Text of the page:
A recent Coronavirus op-ed in the Washington Post demanded that Israel "lift the siege on Gaza". Predictably, the author ignores the fact that Israel's lawful blockade of the Gaza Strip -- also imposed by Egypt -- is in place for one reason only: the regime there remains intent on using Gaza as a base for terrorist attacks against both Israel and Egypt. But even in Gaza, a form of cooperation has been achieved.
The Washington Post article goes on:
"Israel must immediately lift restrictions on supplies and equipment entering Gaza and ensure Palestinian doctors and nurses have the resources they need to ensure the health and safety of their patients."
Israel-haters don't want to know this, but what the author calls for is of course exactly what has been happening since the Coronavirus outbreak.
Israel has continued, as usual, to supply essential aid to the people of Gaza, including electricity and water. COGAT facilitates unhindered all international aid deliveries into the Gaza Strip, including testing equipment, protective garments, disinfectant, medical stocks and other humanitarian supplies provided by WHO, the EU, UNRWA, Qatar, Norway and other countries. Last week alone this included 197 tons of medical supplies among the 2,563 truckloads of goods that crossed from Israel into Gaza.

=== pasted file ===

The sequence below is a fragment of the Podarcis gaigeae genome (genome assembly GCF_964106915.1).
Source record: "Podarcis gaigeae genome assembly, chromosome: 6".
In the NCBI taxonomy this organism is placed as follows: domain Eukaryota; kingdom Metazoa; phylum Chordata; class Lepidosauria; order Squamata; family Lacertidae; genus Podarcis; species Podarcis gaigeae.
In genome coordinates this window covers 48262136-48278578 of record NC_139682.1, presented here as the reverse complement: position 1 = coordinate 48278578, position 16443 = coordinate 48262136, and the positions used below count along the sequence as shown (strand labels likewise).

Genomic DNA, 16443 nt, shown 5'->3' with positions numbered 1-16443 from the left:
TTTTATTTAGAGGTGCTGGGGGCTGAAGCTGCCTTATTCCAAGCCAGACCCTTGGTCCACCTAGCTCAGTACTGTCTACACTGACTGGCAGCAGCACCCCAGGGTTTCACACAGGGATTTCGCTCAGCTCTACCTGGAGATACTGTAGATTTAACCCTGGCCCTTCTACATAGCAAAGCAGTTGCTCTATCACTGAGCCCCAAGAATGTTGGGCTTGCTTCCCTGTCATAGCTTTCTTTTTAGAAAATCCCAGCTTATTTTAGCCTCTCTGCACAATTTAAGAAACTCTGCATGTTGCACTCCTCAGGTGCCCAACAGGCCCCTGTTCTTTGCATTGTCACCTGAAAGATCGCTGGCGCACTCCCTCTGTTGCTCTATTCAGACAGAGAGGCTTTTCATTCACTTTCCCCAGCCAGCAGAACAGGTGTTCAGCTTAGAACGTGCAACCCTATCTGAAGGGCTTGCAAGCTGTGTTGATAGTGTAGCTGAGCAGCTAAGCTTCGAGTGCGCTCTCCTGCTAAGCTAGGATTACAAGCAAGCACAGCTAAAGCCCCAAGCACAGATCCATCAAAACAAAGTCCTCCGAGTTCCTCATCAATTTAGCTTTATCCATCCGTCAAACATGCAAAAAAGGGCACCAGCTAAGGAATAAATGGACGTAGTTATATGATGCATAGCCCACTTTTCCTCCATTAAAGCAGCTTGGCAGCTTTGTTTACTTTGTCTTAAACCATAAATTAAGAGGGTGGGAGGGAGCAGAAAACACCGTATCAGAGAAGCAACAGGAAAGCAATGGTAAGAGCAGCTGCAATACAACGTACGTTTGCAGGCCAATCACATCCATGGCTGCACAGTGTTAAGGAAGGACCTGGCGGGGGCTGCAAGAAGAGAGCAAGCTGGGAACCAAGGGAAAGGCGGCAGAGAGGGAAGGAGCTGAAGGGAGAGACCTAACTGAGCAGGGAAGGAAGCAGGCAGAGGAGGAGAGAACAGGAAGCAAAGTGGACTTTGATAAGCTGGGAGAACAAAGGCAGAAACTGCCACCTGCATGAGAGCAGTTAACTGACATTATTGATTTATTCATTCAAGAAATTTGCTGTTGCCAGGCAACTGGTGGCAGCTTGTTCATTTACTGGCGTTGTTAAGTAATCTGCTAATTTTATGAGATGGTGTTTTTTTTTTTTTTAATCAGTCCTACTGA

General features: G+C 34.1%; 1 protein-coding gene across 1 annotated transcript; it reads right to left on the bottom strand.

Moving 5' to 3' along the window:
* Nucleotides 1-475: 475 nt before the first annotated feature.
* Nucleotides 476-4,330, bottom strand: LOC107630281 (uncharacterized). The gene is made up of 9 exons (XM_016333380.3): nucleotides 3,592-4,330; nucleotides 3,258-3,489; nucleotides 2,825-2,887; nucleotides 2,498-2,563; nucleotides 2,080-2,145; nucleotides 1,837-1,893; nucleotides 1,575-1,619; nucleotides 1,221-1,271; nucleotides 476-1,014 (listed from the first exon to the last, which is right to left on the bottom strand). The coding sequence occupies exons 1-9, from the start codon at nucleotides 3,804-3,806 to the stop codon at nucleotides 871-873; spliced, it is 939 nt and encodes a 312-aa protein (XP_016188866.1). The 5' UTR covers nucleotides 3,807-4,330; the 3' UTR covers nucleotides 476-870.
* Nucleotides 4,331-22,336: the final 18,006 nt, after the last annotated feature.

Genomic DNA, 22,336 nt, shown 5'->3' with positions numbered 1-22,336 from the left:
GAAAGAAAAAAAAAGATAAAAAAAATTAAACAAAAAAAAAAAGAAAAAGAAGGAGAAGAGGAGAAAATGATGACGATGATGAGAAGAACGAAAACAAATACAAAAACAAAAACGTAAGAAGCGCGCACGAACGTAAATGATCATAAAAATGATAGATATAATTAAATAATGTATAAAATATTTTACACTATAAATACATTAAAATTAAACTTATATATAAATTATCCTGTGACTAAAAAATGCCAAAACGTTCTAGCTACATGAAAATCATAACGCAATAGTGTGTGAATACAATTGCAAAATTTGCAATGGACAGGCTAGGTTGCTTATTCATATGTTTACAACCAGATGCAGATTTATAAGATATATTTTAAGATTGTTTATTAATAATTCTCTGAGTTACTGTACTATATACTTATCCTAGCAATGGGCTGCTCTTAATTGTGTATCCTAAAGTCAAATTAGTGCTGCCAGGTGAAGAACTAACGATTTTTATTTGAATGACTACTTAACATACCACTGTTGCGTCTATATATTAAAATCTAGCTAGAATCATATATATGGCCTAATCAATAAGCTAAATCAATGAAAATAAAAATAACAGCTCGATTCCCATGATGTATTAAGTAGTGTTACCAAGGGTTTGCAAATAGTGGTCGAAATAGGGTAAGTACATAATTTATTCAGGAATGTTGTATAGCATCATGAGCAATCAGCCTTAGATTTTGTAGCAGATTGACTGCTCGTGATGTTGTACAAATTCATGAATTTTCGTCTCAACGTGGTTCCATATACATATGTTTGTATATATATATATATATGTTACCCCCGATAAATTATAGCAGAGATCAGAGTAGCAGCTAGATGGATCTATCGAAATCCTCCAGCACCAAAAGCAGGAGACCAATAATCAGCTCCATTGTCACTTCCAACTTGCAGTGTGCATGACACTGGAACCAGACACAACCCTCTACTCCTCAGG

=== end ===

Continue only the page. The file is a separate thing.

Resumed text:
Despite scaremongering in the Washington Post and other papers, the Gaza health authorities report very low levels of Coronavirus, and restaurants re-opened last week. Hamas seems to have been managing the crisis effectively, no doubt anxious to avoid unrest that could destabilise its regime.
The cooperation between Israel and Palestinian Arabs will enable Coronavirus to be contained and perhaps eventually eradicated there. But will it lead to improved long-term relations between the two sides? If history is any guide, the answer is unfortunately no. Despite the extraordinary mutual benefits achieved by cooperation against malaria in the 1920s, which literally enabled life to flourish throughout the land, the obsessive hatred stirred up by Amin al-Husseini and his henchmen prevailed, leading to relentless conflict from that day to this. Despite the insight into Israel's true nature gained by many ordinary Palestinians in this crisis, it looks likely that al-Husseini's modern-day successors will continue to betray their own people as he did, with the same self-destructive animosity and aggression.
Colonel Richard Kemp is a former British Army Commander. He was also head of the international terrorism team in the U.K. Cabinet Office and is now a writer and speaker on international and military affairs.